It hasn’t taken them long to pick up the ‘lingo.’ Abbreviations and acronyms that sound completely foreign, roll off their tongues. They talk about ‘watches,’ which they explain are a Sunday duty where several volunteers work at the station checking and cleaning the trucks and checking the ‘B.A’s (breathing apparatus suits); ‘PFA’s (private fire alarms including schools’ or businesses’ alarms); spreaders and cutters (used in motor vehicle rescues).

Although both are still new recruits, they have very clear, and quite different goals. Amy has her heart

set on becoming a career firefighter, possibly in Christchurch, while Jamie is ‘operational support.’ “Once I’m trained, my job will basically be to free up a fire fighter so he can get behind the hose and put out the fire.”  Her tasks will include traffic control, flushing hoses and preparing fire hydrants. She will also assist with the crucial task of monitoring how much air each fire fighter has in order to breathe safely while inside a building, before they need to exit.

There are currently five females in the Ashburton Fire & Emergency brigade, one Firefighter, one Recruit Firefighter, two Operational Support Firefighters and one Brigade Support(treasurer).  The women are keen to stress that for the most part they are expected to do their job the same as everyone else. “Everyone has their strengths and weaknesses, and we all just pitch in and support each other.”  

There’s a strong sense of family at the local Fire and Emergency station. There are regular meetings, Sunday ‘watches’ and training nights to attend, and they also socialise together, often including extended families. “Sometimes it feels like we have 40 or 50 uncles!” they laugh. “They are family.”

It’s clear from their enthusiasm that these two inspiring young women are enjoying the challenge presented by their volunteer roles. “Volunteering is life changing. The sense of purpose and the feeling you get from helping others and giving back to your community is one of the greatest feelings you can experience. If people want to put something back into the community and they enjoy helping others, we would definitely say “go for it!”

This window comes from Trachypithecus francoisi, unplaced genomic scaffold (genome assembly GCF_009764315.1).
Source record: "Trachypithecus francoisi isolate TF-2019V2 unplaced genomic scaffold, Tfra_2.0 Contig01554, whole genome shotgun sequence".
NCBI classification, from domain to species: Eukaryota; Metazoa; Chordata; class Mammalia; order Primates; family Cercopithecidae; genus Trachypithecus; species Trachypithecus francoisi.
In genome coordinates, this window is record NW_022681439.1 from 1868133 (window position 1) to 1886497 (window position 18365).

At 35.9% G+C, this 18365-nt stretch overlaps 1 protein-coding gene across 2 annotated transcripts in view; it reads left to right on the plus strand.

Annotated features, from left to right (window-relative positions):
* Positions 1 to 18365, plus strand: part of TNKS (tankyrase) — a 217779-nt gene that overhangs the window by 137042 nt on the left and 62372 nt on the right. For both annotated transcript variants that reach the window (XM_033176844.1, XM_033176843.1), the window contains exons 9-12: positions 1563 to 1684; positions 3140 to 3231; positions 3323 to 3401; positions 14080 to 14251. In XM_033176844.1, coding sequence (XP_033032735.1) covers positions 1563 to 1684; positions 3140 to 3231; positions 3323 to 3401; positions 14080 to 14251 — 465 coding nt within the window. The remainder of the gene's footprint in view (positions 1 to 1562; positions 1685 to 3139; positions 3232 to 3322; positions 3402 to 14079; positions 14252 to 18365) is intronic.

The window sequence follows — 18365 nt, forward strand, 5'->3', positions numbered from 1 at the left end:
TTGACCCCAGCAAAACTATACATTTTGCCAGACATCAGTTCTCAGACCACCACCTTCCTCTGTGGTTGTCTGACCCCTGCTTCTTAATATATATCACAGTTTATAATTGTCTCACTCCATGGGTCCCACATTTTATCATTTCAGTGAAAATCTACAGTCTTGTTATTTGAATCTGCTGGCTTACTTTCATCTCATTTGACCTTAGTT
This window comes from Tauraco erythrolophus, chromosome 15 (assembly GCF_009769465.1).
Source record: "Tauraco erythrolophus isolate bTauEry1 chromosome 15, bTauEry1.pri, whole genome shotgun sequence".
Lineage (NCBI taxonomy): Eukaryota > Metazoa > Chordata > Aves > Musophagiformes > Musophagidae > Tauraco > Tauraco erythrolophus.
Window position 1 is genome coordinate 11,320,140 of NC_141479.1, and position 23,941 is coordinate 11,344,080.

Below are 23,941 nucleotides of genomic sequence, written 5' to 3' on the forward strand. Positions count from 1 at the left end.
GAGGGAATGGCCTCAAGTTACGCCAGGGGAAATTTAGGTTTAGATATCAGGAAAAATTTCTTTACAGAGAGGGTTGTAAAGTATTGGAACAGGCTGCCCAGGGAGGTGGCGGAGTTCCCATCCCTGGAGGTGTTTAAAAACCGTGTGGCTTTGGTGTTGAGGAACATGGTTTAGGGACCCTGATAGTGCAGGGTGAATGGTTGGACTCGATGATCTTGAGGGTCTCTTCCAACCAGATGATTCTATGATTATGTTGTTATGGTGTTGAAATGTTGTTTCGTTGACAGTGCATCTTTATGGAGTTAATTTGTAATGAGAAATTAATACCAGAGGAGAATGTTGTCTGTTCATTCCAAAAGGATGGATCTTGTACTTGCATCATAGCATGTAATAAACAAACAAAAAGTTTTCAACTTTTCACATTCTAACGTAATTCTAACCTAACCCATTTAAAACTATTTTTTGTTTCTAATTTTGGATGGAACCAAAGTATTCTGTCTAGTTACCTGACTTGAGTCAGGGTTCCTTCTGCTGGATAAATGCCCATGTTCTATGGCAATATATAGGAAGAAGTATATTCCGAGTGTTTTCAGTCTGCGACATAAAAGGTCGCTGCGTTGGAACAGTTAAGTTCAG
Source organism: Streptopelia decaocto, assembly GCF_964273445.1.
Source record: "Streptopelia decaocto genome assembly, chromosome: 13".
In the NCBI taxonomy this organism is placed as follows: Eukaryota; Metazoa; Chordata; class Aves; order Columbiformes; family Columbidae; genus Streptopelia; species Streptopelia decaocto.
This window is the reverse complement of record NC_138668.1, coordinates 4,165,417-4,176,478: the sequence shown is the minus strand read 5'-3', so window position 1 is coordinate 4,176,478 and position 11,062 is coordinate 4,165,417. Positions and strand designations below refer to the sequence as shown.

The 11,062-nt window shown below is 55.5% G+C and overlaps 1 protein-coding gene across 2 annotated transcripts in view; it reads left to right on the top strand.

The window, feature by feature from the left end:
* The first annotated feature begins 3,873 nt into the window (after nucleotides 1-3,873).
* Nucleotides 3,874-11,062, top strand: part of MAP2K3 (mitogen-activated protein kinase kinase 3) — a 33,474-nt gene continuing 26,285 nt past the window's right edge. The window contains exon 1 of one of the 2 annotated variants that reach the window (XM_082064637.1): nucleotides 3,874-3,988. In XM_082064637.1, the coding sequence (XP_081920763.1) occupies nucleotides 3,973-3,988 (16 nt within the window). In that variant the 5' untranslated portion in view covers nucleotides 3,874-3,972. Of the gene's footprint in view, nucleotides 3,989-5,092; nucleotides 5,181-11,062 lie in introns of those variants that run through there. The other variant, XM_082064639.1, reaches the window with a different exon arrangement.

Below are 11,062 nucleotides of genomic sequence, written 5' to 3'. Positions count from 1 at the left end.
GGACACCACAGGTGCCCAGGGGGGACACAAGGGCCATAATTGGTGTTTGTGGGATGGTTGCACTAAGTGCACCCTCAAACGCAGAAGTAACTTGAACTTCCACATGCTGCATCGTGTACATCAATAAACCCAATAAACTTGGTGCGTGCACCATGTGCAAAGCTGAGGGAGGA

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Judy McAuliffe is a writer, and publisher Essence Mid Canterbury. Her experience in media is extensive and includes approximately 15 years as Creative Director for The Radio Network, writing, and managing the writing of radio advertising, mainly in Invercargill and Greymouth. In the late 1990’s she transferred to Christchurch, moving into an Account Management role with 91ZM. In 2007 she and a business partner set up Essence Mid Canterbury, very quickly adapting her radio-writing skills to print media. Judy became sole owner of Essence Mid Canterbury in June 2014. Judy is a ‘people person’ and has found her niche writing feature stories about the community she lives in and the people who live there. She is also available for freelance writing assignments.